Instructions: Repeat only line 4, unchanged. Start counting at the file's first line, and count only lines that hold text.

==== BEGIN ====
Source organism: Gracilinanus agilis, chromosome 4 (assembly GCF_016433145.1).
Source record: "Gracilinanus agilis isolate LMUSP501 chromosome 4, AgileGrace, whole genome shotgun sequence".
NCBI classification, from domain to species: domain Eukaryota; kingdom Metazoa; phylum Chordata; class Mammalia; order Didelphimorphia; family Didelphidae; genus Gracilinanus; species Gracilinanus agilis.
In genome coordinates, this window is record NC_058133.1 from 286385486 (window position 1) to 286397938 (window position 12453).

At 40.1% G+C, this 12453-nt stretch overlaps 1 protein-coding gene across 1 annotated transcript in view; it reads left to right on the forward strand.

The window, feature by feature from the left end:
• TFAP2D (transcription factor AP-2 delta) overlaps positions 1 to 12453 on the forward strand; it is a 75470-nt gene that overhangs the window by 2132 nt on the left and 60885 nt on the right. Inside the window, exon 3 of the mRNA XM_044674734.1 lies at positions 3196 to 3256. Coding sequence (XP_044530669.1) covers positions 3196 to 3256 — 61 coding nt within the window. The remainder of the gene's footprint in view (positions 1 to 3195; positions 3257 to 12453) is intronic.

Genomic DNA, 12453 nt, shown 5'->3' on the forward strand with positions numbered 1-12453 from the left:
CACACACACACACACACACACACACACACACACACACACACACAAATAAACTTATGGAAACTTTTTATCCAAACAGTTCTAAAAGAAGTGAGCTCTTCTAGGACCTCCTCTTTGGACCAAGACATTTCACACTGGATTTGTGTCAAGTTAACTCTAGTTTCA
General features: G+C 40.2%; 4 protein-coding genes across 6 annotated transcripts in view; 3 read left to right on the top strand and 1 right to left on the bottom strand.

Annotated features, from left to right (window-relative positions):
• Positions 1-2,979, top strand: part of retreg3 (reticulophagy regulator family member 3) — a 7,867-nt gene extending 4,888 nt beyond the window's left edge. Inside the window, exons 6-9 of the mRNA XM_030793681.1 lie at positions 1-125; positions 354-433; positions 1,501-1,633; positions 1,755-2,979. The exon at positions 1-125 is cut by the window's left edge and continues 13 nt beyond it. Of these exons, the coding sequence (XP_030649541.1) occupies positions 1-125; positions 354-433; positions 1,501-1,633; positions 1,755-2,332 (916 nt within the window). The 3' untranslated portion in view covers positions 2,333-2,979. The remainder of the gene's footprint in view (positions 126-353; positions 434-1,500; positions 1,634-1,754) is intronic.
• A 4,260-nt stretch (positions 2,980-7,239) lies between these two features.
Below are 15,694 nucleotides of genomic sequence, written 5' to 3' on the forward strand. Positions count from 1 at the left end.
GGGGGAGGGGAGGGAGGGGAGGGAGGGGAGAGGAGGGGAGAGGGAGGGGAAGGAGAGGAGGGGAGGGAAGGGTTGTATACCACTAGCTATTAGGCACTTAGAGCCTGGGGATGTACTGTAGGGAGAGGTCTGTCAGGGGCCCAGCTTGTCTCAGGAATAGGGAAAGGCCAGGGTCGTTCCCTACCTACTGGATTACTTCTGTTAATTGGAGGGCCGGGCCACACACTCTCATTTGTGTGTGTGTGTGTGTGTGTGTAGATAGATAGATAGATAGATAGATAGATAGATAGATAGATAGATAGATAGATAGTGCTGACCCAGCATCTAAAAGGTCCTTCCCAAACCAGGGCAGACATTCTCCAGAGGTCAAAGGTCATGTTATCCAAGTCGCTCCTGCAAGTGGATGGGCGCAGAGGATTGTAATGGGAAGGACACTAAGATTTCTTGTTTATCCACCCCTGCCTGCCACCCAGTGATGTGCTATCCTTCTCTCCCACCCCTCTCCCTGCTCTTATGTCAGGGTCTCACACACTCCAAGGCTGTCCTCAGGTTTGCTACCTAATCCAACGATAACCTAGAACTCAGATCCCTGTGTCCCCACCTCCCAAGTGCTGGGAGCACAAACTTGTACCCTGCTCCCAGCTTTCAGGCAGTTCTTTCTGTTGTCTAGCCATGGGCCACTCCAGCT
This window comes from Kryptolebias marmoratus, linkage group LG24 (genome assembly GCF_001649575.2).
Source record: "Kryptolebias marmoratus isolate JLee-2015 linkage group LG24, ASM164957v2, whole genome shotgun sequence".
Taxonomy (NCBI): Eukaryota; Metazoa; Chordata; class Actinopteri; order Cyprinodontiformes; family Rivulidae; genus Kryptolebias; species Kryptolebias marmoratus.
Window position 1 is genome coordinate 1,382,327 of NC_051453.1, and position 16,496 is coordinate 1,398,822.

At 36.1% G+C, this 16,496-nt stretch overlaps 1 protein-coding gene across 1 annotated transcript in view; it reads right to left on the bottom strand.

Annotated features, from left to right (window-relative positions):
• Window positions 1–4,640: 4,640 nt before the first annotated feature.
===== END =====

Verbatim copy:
In genome coordinates, this window is record NC_058133.1 from 286385486 (window position 1) to 286397938 (window position 12453).